Black Friday Sales Still On In Reno

The nation's stores are ushering in the official start of the holiday shopping season today with midnight openings, a blitz of door busters and other offers.

Stores are counting on hordes of shoppers who have been pulling
back in recent months amid a challenging economy to snap up bargains. But merchants need them to keep coming back throughout
the holiday season to make their sales goals.

"Retailers are worried because they are not sure what is going to grab the customers' attention," said C. Britt Beemer, chairman of America's Retail Group. "Everybody believes that early specials are the most successful retail events of the year."

Wal-Mart Stores Inc., the world's largest retailer, is throwing open its doors at 5 a.m., offering such specials as a Polaroid 42-inch LCD HDTV for $798 and a $79.87 Sony digital camera. From 5 a.m. to 12 noon, Toys "R" Us Inc. is offering 101 door busters on such toys as Mattel Inc.'s Barbie styling set and Hasbro Inc.'s FurReal interactive jungle cat toy. That's four times the number it offered last year.

J.C. Penney Co., which is opening at 4 a.m., an hour earlier than last year, will be serving up such deals as a leather massage recliner for $298.88, after a $50 mail in rebate. The original price was $799. Other deals include 50 percent off toys and board games.

A growing number of malls opened at midnight. CompUSA Inc. opened on Thanksgiving Day for the second year in a row.

The savings are worth the hassle of camping outside the stores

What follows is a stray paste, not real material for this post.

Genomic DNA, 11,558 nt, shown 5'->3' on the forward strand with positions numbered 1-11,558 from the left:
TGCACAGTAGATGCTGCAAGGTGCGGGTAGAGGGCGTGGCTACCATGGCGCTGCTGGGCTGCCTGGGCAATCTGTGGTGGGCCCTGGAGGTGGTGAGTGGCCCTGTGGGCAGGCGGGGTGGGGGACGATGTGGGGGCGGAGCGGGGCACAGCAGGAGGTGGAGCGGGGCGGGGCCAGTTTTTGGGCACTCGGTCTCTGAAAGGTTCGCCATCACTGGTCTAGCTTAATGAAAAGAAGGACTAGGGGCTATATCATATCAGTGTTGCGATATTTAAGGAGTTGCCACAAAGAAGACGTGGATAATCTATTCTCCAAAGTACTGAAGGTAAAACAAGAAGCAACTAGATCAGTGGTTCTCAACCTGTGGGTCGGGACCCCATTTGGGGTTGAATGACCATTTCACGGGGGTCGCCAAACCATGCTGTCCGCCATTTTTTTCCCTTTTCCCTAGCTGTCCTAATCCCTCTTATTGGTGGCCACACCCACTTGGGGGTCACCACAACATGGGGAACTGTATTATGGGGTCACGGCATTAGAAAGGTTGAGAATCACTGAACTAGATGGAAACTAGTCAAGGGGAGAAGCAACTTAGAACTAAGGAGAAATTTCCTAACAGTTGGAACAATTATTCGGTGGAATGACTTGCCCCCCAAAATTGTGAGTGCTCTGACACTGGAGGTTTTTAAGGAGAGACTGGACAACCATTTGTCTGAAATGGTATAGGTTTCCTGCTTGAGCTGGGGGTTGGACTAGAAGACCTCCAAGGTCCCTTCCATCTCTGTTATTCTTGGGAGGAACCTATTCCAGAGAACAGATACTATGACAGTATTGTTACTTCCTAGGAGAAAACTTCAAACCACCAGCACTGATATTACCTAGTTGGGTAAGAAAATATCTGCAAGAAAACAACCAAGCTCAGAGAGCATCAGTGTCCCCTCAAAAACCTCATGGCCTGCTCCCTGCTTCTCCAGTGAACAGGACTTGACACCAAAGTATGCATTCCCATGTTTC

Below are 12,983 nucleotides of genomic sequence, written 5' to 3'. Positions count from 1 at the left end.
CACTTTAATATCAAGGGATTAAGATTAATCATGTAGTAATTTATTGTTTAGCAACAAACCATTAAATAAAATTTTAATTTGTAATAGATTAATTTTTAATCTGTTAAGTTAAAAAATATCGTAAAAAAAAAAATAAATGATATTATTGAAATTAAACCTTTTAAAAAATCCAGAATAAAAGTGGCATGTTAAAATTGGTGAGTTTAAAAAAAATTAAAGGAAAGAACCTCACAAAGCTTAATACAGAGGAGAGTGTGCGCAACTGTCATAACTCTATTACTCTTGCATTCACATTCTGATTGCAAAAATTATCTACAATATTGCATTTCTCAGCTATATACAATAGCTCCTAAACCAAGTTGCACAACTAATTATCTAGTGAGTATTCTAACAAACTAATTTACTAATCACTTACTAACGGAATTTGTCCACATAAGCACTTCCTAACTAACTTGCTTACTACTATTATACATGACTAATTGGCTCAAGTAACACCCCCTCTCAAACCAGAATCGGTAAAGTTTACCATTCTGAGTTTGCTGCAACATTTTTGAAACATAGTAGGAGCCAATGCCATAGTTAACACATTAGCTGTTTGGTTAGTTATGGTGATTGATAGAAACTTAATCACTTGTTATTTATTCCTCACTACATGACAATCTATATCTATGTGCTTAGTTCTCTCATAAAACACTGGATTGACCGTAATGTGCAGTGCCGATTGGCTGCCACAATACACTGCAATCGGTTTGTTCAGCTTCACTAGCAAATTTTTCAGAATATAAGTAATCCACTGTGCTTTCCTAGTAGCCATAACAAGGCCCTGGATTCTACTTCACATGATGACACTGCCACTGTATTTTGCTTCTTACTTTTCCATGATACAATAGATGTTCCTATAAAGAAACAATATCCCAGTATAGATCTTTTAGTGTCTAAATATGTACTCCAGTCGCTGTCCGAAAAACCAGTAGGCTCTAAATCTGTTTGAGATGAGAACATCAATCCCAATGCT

to be among the first through the doors when they open, Bryan
Hancock said outside a Best Buy in Arlington, Texas.

"Fifteen hundred dollars to sit out in the cold for 20 hours, I think it will be worth it," he said.

Julie Burke scanned the Internet to find the stores with the
best bargains on wide-screen televisions and laptop computers. She
also stressed the importance of arriving early.

"This kind of stuff, if you're not there when the door opens,
you miss out," she said at the Best Buy in Arlington.

Realizing that the holiday shopping season would be challenging,
stores started discounting weeks ago, with such gimmicks as door
busters and expanded hours. While top luxury stores like Saks Fifth
Avenue continue to do well, merchants that cater to middle and
lower income shoppers have been suffering as consumers struggle
with higher gas and food prices as well as a slumping housing
market.

Awa Thiam of Indianapolis said her annual raise "is not enough to keep up with the cost of life." She said "gas is killing me," and that she plans to cut back on buying items that "are not necessary for me."

Analysts don't believe early discounting in October will take away the momentum of the Thanksgiving weekend. While Black Friday is expected by some analysts to be the busiest day of the season,
it's not a predictor of how retailers will fare in the season overall. It does set the tone, though, since what consumers see that day influences where they will shop for the rest of the year.

Beemer noted that if shoppers walk into a store on Black Friday
and like what they see, they will more likely go back during the
Christmas season.

"This is their biggest chance to win at retail during Christmas
season," Beemer said.

Last year, retailers had a good start during the Thanksgiving weekend, but many stores struggled in December and a shopping surge just before and after Christmas wasn't enough to make up for lost
sales.

This year, analysts expect sales gains to be the weakest in five
years. Washington-based National Retail Federation predicted that
total holiday sales will be up 4 percent for the combined November
and December period, the slowest growth since a 1.3 percent rise in
2002.

Holiday sales rose 4.6 percent in 2006 and growth has averaged
4.8 percent over the last decade.


Comments are posted from viewers like you and do not always reflect the views of this station.
powered by Disqus
KOLO-TV 4850 Ampere Drive Reno, NV 89502
Gray Television, Inc. - Copyright © 2002-2014 - Designed by Gray Digital Media - Powered by Clickability 11754276